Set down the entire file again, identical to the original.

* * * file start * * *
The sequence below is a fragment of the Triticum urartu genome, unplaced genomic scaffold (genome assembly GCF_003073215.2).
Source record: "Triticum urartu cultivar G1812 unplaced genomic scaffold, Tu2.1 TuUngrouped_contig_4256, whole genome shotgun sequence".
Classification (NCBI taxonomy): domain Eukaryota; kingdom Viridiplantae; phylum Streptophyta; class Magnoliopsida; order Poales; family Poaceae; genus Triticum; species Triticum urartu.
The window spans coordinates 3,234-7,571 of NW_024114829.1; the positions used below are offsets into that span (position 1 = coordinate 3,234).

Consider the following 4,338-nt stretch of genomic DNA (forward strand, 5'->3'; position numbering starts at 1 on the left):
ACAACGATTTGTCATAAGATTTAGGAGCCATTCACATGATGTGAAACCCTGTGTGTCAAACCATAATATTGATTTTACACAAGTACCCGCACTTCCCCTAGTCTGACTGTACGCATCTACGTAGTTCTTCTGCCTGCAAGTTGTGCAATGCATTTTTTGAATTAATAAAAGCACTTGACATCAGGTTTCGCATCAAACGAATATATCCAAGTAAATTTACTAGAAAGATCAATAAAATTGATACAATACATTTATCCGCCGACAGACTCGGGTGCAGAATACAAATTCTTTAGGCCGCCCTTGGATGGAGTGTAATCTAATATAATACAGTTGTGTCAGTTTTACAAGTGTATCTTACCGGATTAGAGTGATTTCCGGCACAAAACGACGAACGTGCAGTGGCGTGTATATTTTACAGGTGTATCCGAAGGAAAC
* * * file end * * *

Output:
The sequence below is a fragment of the Triticum urartu genome, unplaced genomic scaffold (genome assembly GCF_003073215.2).
Source record: "Triticum urartu cultivar G1812 unplaced genomic scaffold, Tu2.1 TuUngrouped_contig_4256, whole genome shotgun sequence".
Classification (NCBI taxonomy): domain Eukaryota; kingdom Viridiplantae; phylum Streptophyta; class Magnoliopsida; order Poales; family Poaceae; genus Triticum; species Triticum urartu.
The window spans coordinates 3,234-7,571 of NW_024114829.1; the positions used below are offsets into that span (position 1 = coordinate 3,234).

Consider the following 4,338-nt stretch of genomic DNA (forward strand, 5'->3'; position numbering starts at 1 on the left):
ACAACGATTTGTCATAAGATTTAGGAGCCATTCACATGATGTGAAACCCTGTGTGTCAAACCATAATATTGATTTTACACAAGTACCCGCACTTCCCCTAGTCTGACTGTACGCATCTACGTAGTTCTTCTGCCTGCAAGTTGTGCAATGCATTTTTTGAATTAATAAAAGCACTTGACATCAGGTTTCGCATCAAACGAATATATCCAAGTAAATTTACTAGAAAGATCAATAAAATTGATACAATACATTTATCCGCCGACAGACTCGGGTGCAGAATACAAATTCTTTAGGCCGCCCTTGGATGGAGTGTAATCTAATATAATACAGTTGTGTCAGTTTTACAAGTGTATCTTACCGGATTAGAGTGATTTCCGGCACAAAACGACGAACGTGCAGTGGCGTGTATATTTTACAGGTGTATCCGAAGGAAAC